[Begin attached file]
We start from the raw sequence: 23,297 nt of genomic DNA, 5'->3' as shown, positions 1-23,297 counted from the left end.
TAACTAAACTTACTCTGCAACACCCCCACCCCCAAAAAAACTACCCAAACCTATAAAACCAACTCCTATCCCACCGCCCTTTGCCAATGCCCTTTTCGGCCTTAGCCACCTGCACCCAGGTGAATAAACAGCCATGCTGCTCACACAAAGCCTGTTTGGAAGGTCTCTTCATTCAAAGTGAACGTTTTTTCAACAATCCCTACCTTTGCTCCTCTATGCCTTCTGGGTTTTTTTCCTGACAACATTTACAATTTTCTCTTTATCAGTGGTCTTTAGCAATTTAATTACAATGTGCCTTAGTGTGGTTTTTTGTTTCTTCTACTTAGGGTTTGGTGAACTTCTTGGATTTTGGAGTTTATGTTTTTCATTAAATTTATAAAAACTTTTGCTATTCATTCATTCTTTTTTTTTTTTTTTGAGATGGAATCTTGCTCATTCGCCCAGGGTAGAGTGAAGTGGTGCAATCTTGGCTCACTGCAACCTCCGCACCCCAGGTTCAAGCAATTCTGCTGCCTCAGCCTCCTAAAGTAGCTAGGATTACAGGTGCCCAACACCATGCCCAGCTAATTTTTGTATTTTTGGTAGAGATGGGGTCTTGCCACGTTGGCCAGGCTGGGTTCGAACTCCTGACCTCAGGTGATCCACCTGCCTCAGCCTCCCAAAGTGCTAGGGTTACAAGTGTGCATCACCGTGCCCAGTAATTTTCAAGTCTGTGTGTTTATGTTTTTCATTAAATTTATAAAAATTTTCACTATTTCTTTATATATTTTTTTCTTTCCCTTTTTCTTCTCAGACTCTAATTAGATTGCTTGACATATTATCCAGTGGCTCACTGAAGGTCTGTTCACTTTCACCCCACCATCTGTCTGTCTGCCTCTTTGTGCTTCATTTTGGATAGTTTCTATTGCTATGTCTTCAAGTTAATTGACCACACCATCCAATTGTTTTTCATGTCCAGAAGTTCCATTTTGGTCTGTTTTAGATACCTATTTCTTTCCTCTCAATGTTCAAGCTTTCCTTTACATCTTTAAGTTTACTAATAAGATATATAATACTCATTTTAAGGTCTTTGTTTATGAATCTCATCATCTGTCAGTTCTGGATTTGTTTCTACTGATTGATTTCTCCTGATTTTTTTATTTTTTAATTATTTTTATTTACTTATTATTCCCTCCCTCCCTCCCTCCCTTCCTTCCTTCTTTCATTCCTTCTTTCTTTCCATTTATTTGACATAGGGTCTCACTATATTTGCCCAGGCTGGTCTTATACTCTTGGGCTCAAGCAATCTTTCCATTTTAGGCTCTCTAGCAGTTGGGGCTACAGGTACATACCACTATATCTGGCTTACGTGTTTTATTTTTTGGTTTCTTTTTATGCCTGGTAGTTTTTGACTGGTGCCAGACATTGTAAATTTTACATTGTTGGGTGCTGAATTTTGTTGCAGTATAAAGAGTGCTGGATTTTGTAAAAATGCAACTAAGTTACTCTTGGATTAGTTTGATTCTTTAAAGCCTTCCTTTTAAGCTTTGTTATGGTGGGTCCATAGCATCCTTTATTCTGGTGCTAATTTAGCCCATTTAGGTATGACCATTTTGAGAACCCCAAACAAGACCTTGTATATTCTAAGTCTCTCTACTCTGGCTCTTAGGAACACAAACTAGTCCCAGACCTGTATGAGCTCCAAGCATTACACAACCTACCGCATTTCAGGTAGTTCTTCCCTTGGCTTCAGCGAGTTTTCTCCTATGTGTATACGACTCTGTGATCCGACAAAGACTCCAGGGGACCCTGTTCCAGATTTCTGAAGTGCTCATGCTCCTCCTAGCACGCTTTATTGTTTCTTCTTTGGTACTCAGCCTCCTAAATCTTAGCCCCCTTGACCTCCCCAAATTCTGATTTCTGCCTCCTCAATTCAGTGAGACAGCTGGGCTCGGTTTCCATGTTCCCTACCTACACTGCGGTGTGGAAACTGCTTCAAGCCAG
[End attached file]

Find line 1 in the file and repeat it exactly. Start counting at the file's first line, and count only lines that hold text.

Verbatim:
We start from the raw sequence: 23,297 nt of genomic DNA, 5'->3' as shown, positions 1-23,297 counted from the left end.